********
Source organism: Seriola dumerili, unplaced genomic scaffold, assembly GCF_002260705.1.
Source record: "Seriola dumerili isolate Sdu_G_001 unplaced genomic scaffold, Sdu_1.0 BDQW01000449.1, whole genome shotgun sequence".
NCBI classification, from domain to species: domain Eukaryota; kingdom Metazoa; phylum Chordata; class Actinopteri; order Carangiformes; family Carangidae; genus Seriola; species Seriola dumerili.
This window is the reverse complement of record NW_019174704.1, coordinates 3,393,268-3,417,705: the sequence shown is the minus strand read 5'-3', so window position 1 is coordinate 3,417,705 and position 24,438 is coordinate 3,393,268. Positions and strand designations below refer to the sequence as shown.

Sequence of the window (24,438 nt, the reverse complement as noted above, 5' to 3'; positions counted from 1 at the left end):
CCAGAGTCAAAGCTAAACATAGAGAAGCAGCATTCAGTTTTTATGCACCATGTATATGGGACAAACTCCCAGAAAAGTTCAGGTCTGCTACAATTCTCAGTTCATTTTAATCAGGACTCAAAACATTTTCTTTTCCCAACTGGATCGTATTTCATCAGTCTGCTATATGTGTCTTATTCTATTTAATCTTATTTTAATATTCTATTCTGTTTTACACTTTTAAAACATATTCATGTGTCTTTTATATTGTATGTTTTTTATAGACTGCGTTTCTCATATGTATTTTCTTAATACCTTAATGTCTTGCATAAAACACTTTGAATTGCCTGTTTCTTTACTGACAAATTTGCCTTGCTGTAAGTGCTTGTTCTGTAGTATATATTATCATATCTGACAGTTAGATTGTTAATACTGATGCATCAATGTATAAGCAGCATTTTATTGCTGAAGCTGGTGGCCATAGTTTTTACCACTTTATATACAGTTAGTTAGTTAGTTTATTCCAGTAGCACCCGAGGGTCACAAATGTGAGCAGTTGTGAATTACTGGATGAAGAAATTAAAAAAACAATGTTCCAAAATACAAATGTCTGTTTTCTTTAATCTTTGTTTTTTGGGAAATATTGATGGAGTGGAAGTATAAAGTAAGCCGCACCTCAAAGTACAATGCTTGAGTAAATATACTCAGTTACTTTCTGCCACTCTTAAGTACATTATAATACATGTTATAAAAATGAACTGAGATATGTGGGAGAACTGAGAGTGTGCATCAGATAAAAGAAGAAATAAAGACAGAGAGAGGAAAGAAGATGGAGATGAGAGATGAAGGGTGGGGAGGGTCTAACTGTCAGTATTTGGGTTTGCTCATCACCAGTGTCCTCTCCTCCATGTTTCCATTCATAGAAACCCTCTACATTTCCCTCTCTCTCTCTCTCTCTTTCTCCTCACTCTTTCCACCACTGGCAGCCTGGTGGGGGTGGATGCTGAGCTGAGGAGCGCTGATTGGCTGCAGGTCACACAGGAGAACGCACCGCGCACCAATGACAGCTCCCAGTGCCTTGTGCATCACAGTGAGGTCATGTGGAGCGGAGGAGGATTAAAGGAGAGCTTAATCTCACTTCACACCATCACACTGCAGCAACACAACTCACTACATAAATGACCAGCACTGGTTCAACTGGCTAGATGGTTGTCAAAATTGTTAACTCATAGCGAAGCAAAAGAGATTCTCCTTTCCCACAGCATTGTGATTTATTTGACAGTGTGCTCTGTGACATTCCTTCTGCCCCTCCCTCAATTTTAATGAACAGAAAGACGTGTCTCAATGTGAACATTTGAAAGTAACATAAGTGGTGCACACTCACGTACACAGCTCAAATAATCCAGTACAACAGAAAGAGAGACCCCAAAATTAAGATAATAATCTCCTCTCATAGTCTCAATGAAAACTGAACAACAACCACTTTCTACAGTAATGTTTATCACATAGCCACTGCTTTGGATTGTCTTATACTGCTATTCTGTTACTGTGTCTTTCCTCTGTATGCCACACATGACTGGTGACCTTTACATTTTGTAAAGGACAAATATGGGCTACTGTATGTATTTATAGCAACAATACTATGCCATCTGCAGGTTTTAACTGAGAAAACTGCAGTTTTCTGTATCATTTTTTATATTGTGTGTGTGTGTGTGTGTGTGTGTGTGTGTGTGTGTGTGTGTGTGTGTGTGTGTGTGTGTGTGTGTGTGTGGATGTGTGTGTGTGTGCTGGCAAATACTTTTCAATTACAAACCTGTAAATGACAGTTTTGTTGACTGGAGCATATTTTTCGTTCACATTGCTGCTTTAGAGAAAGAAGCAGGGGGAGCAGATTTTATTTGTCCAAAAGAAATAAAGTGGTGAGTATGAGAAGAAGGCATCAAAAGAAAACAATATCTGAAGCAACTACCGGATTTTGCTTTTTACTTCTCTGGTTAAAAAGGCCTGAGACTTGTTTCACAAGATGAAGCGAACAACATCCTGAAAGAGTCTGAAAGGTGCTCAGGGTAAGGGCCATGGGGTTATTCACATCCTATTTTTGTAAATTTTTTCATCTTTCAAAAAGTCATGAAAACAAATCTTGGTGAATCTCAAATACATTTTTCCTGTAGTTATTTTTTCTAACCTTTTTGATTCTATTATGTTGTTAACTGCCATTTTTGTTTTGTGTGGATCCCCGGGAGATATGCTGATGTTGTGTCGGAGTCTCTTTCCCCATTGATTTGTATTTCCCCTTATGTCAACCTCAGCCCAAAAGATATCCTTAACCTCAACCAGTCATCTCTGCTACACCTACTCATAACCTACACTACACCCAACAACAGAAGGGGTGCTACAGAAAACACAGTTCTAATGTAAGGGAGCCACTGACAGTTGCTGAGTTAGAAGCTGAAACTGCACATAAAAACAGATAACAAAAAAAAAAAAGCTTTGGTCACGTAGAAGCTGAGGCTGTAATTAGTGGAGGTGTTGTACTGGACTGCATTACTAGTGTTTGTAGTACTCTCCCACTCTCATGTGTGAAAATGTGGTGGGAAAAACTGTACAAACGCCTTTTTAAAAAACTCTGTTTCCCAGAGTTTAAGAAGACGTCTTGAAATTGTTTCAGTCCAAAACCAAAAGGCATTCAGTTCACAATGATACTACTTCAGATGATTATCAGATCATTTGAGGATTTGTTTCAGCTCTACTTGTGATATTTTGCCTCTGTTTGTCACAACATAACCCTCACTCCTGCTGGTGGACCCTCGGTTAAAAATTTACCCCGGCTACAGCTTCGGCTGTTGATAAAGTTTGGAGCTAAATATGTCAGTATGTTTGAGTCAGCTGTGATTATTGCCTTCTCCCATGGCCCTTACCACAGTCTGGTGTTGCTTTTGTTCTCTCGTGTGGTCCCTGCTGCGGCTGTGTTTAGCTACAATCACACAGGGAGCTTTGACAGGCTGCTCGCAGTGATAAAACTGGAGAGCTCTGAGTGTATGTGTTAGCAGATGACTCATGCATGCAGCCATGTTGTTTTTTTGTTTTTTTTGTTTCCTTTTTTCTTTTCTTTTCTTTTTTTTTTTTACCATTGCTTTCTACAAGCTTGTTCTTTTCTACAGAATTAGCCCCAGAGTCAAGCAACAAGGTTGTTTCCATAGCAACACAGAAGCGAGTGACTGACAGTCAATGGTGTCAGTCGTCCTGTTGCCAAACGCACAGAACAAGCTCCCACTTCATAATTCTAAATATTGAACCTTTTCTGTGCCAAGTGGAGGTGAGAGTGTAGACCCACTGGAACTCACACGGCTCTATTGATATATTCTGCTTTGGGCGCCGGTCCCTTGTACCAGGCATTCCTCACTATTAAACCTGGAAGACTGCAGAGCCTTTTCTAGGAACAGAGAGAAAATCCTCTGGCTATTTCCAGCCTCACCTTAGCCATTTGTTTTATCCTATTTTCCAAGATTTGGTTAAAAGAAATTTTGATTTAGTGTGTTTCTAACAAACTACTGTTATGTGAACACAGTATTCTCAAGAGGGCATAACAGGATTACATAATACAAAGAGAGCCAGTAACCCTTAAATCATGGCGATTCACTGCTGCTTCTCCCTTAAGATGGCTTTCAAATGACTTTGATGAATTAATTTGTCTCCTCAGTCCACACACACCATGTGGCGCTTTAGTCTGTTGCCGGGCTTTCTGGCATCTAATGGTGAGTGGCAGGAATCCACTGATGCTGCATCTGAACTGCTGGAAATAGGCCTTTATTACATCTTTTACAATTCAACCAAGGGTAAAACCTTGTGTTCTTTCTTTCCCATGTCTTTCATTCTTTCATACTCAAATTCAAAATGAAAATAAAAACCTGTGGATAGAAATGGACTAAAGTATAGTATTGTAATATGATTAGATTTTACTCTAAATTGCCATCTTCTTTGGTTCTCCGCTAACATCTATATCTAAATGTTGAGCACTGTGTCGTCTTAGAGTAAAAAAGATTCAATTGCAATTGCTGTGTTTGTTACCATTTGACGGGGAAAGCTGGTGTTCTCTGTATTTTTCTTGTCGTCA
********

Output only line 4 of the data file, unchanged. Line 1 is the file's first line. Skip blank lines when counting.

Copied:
This window is the reverse complement of record NW_019174704.1, coordinates 3,393,268-3,417,705: the sequence shown is the minus strand read 5'-3', so window position 1 is coordinate 3,417,705 and position 24,438 is coordinate 3,393,268. Positions and strand designations below refer to the sequence as shown.